It would be a bad idea to replace property taxes to pay for public schools
By Ray Richman
Published: Saturday, Oct. 12, 2013, 9:00 p.m.
No one who has studied the economics of the real estate tax would advocate its abolition and the substitution of any other tax for it. Yet some local governments in Allegheny County want to do just that. And some conservatives would abolish it, too.
The real estate tax is the only tax local governments levy that does not cause people or businesses to flee the taxing jurisdiction; it is more progressive than a sales tax; the burden cannot be shifted to others, neither tenants nor prospective buyers; and it is economical to administer.
The only trouble with it is that it is often abused by politicians and frequently badly administered. But bad administration is almost always caused by political interference with the assessment process.
The real estate tax, when properly administered, is the best tax local governments can levy. It is a progressive tax and progressivity has to be calculated relative to income. The fact that all property is generally taxed at a fixed rate does not mean it is not progressive with respect to income. Rich people tend to live in homes disproportionately more valuable than homes of people less rich and tend to have more than a single property. Moreover, a large proportion of the tax in urban areas is commercial and industrial real estate, hotels and apartment buildings, all of which are owned preponderantly by the wealthy.
Add to this the fact that a homestead exemption gives luxury homes a much lower rate of benefit than modest homes. The burden of the tax falls upon the landowner. It is not shifted to other taxpayers or to tenants. The burden of existing taxes is borne by whoever owns the land. A prospective buyer — when he makes an offer for a parcel of real estate — takes into consideration what his tax liability will be. He is said to buy “free” of the tax but he is really paying a lower price equivalent to the negative value of his annual tax liability.
His offering price is lower by the capitalized value of the real estate tax, as economists would say.
The fact that the tax is borne by the owner of the land and lowers its market value was the basis for Henry George's proposal for taxing only land and not improvements. But my own research indicated that both the tax on land and the tax on improvements is borne by the owner of the land. If another tax, say the sales tax, is substituted for the real estate tax, land values would skyrocket and it would cost more to buy a parcel of real estate. It also follows that the existence of the real estate tax makes it possible for more households to own a house.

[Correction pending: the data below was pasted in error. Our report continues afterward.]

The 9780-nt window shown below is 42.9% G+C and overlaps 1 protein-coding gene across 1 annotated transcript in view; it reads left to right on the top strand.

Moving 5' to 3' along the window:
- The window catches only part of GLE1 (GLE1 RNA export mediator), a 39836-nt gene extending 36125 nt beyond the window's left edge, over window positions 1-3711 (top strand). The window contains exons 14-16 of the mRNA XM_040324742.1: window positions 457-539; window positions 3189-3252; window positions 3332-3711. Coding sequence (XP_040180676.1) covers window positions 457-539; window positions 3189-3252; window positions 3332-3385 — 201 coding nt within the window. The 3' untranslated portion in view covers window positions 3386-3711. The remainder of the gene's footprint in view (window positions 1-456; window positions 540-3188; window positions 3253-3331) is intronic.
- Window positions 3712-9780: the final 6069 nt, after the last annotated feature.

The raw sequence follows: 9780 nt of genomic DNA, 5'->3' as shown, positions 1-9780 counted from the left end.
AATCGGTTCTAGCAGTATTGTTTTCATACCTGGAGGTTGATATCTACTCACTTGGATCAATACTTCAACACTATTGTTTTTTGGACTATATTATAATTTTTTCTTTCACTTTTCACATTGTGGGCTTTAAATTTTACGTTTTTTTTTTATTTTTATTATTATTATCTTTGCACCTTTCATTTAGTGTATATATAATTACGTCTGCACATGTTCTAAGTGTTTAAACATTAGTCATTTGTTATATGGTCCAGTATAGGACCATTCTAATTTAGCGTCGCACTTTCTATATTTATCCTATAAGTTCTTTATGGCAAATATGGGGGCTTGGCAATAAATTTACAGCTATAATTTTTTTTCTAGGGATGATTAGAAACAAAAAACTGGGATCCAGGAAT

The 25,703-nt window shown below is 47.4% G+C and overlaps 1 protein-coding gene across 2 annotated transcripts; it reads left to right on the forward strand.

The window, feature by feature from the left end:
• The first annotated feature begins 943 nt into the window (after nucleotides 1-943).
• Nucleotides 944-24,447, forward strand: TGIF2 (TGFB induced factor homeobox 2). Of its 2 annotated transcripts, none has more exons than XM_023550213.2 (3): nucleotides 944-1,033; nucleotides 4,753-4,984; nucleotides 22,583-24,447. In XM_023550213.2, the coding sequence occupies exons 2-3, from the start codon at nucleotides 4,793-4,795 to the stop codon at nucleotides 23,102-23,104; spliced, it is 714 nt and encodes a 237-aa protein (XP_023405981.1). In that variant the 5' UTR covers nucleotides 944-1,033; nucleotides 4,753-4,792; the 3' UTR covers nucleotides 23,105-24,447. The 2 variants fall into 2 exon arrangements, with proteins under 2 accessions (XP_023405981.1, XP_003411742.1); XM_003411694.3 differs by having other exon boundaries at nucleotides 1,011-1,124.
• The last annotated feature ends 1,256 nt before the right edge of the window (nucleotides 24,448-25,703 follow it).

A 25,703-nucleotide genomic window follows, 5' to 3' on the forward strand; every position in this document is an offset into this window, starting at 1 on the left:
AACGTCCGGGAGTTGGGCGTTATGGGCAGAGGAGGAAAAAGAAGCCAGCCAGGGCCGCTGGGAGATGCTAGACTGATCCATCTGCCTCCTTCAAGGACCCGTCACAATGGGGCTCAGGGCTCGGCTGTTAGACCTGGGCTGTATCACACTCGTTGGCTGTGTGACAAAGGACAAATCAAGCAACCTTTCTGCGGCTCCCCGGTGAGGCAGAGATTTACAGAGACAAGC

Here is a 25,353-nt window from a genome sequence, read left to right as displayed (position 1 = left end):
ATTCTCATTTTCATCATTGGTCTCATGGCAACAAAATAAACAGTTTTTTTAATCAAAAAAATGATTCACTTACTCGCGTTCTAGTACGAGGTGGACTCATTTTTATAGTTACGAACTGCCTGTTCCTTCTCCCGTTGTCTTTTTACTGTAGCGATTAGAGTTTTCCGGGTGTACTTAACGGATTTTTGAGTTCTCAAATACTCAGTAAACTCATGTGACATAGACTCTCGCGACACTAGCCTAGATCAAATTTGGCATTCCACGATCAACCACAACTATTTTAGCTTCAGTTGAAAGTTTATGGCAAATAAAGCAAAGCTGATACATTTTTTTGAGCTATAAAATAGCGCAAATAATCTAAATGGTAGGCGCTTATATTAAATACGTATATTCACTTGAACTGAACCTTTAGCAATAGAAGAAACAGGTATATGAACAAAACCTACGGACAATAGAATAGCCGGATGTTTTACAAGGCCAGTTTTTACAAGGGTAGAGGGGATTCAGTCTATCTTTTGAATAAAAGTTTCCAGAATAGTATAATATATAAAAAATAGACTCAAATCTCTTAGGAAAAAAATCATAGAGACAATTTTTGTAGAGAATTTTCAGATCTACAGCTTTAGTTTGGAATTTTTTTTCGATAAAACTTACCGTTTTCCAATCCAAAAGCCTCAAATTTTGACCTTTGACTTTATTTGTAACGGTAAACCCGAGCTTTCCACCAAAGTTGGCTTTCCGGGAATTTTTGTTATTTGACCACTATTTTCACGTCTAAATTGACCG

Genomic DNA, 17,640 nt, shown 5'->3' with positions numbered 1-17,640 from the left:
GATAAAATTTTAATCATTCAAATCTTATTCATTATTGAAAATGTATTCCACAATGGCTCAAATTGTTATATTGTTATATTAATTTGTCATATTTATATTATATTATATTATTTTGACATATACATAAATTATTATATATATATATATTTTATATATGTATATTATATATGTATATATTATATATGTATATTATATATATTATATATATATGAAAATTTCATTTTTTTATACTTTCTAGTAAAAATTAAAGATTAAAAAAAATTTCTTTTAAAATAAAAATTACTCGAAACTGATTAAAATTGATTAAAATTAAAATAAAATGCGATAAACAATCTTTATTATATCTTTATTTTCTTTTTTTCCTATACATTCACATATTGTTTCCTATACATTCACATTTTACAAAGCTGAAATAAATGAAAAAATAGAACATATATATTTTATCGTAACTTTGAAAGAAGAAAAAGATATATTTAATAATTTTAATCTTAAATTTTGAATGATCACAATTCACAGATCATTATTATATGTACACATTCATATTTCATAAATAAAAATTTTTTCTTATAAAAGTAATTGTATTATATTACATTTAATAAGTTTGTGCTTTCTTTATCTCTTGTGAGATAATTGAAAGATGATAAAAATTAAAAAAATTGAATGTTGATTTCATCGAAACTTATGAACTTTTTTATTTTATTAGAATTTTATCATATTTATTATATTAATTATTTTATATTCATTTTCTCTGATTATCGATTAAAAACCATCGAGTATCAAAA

The problem of making good assessments and keeping assessed values current has been achieved in many jurisdictions. All the highly populated counties of Florida, for example, have excellent assessment administration. The trouble in Pennsylvania is that so many politicians know little or nothing about how good assessments are achieved and interfere in the administration of the tax.
Two Allegheny County Republican commissioners made a mess of a good assessment organization in 1996 by freezing assessments and firing about 40 assessors. It was declared unconstitutional and the county was forced to rely on outside assessors to reassess the entire county at a cost of more than $30 million.
Two years later a badly advised county executive ordered a second assessment at the additional cost of about $10 million. There were so many appeals and complaints that Dan Onorato, a Democrat, froze the assessments for four years. Needless to say, it took an additional two years and the expenditure of additional millions for outsourced assessors to bring assessments reasonably up to date. It is said to be under control. There is hope for it.
Keeping assessments current is a continuous process with assessors analyzing sales data throughout the year to note what and where significant changes are occurring and adjusting individual property values and neighborhood values accordingly. During the freeze those owning property in Squirrel Hill and Shadyside, inhabited by the well to do, benefited greatly from low assessments while poor communities like Braddock, Duquesne and McKeesport were grossly overassessed.
The appeals process can be relied upon to correct most of the serious inequities between comparable properties. Indeed, by the time the assessments were frozen for the second time, assessments were fairly equitable for comparable properties. The outsourced assessment organizations did a competent job and the appeals system worked.
And the county has been wise enough to appoint Charles Blocksidge, the chief assessor at the time of the first freeze, to the position of secretary of the new Board of Property Appeals and Review.
Ray Richman is a professor emeritus of public and international affairs at the University of Pittsburgh. He has been a real estate tax consultant to the City of Philadelphia and the State Tax Equalization Board. He directed the preparation in 1971 of the commonwealth's “Assessors Handbook.”
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